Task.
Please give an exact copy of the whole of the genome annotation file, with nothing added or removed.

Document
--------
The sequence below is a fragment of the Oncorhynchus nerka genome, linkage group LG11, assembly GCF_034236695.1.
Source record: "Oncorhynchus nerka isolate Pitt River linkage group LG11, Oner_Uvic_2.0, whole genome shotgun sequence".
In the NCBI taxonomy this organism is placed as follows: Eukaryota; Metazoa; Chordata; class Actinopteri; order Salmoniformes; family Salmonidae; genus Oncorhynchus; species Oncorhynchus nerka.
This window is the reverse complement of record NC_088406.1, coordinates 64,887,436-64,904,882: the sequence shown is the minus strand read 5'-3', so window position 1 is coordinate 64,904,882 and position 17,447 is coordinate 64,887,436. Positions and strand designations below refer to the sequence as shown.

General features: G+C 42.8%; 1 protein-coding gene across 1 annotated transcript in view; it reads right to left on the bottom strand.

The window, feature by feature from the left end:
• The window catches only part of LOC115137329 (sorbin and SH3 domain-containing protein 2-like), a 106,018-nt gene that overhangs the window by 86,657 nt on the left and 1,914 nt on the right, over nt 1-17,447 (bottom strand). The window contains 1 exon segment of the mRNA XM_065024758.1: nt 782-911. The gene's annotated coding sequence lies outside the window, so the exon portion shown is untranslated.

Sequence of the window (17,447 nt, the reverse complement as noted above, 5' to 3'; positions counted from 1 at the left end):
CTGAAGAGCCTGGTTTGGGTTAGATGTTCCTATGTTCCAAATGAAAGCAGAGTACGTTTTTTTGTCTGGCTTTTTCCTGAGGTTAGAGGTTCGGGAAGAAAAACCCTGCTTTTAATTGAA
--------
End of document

The sequence below is a fragment of the Oncorhynchus nerka genome, linkage group LG11, assembly GCF_034236695.1.
Source record: "Oncorhynchus nerka isolate Pitt River linkage group LG11, Oner_Uvic_2.0, whole genome shotgun sequence".
In the NCBI taxonomy this organism is placed as follows: Eukaryota; Metazoa; Chordata; class Actinopteri; order Salmoniformes; family Salmonidae; genus Oncorhynchus; species Oncorhynchus nerka.
This window is the reverse complement of record NC_088406.1, coordinates 64,887,436-64,904,882: the sequence shown is the minus strand read 5'-3', so window position 1 is coordinate 64,904,882 and position 17,447 is coordinate 64,887,436. Positions and strand designations below refer to the sequence as shown.

General features: G+C 42.8%; 1 protein-coding gene across 1 annotated transcript in view; it reads right to left on the bottom strand.

The window, feature by feature from the left end:
• The window catches only part of LOC115137329 (sorbin and SH3 domain-containing protein 2-like), a 106,018-nt gene that overhangs the window by 86,657 nt on the left and 1,914 nt on the right, over nt 1-17,447 (bottom strand). The window contains 1 exon segment of the mRNA XM_065024758.1: nt 782-911. The gene's annotated coding sequence lies outside the window, so the exon portion shown is untranslated.

Sequence of the window (17,447 nt, the reverse complement as noted above, 5' to 3'; positions counted from 1 at the left end):
CTGAAGAGCCTGGTTTGGGTTAGATGTTCCTATGTTCCAAATGAAAGCAGAGTACGTTTTTTTGTCTGGCTTTTTCCTGAGGTTAGAGGTTCGGGAAGAAAAACCCTGCTTTTAATTGAA